Common Renewal Mistakes, Part 1 of 2

It’s the most common mistake made by commercial tenants: they miss a huge opportunity, and lose truckloads of money, by negotiating their own lease renewal. While more than 90 percent of companies looking for 5,000 square feet or more rely on the expertise of a real estate professional to find and negotiate a new space, hese same companies abandon this tried-and-true approach when renewing.

They choose instead to go it alone, negotiating without professional representation because they feel it’s “only” a renewal.  However, renewal situations can be a great time to extract concessions from your landlord if you know how.

Approximately 80 percent of tenants who negotiate directly with their landlord simply stay in their current space without evaluating alternatives. When your landlord assumes you’re unlikely to move, your negotiating leverage is eliminated.

Tenants who are “only renewing” need professional representation even more than when they’re searching for new space, for several reasons:

1. Send the right message: Landlords do offer concessions to renewing tenants, but only if they know they’re competing for your tenancy.

2.  Experienced landlord vs. inexperienced tenant: who wins?: The landlord, as their team negotiates multiple deals a year and better knows how to negotiate a renewal lease than tenants, as most tenants will only be involved in a handful of leases in their entire career.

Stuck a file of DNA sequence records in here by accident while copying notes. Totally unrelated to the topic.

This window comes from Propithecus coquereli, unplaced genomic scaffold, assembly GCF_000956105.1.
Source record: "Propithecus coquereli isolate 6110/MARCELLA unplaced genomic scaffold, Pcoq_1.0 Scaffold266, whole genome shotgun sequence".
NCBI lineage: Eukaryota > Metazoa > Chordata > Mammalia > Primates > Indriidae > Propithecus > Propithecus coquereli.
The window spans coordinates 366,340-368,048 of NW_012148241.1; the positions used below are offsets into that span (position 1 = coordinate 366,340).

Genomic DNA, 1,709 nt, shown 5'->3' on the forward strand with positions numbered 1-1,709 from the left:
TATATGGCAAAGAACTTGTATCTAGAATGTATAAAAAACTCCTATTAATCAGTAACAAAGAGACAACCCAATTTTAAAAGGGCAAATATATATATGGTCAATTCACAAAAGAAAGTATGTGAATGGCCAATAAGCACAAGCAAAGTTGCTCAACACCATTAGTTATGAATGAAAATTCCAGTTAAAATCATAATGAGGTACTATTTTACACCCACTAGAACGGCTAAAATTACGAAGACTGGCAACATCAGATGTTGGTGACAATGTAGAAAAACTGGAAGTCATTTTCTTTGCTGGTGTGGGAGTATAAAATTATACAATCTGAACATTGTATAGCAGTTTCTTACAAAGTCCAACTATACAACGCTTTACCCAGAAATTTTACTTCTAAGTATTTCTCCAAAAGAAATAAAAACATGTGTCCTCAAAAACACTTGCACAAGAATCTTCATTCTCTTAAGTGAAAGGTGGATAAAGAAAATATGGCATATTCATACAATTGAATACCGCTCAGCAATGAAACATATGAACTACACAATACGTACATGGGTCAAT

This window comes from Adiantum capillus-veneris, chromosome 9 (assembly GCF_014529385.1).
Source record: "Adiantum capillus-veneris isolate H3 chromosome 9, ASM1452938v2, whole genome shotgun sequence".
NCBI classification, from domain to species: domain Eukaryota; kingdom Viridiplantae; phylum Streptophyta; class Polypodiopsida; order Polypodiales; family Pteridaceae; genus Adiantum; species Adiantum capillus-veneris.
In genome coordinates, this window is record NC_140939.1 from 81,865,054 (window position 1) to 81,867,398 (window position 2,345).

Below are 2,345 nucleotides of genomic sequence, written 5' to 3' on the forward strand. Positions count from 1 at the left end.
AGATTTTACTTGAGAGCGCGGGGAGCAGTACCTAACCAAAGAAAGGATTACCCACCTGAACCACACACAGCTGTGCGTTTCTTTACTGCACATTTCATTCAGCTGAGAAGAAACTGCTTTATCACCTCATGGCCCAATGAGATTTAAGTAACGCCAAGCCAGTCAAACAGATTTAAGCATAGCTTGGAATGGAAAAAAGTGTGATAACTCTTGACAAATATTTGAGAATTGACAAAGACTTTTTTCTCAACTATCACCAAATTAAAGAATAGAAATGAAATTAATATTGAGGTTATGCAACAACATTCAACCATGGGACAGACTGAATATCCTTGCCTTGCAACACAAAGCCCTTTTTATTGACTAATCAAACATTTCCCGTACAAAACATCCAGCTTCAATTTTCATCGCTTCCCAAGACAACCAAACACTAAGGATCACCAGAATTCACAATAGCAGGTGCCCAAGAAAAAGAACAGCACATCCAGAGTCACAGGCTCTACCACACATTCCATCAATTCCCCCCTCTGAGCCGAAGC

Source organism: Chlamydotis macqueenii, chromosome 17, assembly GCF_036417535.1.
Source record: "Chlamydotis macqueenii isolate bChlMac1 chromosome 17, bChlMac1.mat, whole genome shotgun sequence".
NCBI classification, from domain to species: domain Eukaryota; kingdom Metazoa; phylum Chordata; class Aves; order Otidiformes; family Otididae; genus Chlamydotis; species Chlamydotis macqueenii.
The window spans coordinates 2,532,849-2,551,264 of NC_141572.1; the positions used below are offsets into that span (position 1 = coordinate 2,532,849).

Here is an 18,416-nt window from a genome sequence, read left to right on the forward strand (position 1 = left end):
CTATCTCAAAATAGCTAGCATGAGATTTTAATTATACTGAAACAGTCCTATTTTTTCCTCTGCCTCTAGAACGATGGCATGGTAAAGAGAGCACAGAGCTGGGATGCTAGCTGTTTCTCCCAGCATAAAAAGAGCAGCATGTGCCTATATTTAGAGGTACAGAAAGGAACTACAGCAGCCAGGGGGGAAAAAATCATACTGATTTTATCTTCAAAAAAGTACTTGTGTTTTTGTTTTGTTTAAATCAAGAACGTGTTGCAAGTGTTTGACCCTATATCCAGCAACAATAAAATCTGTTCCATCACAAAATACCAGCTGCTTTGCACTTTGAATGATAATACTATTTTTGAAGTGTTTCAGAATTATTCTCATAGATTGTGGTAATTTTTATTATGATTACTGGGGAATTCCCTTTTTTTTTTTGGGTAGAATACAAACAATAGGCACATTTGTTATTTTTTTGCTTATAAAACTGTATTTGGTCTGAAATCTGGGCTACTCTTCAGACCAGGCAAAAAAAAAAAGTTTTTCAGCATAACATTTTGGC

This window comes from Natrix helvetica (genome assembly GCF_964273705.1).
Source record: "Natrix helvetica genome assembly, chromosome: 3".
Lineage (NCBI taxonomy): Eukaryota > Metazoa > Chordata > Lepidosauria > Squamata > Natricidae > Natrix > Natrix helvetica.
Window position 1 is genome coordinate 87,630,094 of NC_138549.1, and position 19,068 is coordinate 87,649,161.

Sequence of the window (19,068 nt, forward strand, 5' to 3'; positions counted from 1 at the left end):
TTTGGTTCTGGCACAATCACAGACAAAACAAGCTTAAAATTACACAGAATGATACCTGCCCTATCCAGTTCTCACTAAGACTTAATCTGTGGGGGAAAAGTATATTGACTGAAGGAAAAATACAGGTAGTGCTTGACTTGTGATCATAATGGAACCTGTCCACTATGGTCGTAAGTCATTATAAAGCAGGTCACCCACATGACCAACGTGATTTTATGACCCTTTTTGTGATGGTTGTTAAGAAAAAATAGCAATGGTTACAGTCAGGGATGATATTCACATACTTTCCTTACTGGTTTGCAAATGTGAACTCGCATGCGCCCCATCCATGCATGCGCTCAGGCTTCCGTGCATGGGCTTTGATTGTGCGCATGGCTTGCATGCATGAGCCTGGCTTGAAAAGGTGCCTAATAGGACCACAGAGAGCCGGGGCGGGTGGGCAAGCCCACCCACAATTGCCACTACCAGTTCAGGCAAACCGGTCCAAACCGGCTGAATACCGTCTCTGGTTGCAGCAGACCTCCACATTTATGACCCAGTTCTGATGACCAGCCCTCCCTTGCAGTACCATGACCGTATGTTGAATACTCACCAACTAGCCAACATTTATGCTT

3. Cost: Your out-of-pocket cost for a commercial real estate broker is a nice round number:$0 A tenant representative’s fee is paid by the landlord as a percentage of the lease value.

4. More dollars at stake: As your company’s second or third largest expense, real estate significantly impacts your bottom line and makes the handling of your lease renewal critical. In this economic climate, landlords are providing free rent, lower base rent and tenant improvement dollars to renewing tenants who know how much to ask for, and how to ask for it, based on market conditions specific to their geographic area.

                                                                               (to be continued next week)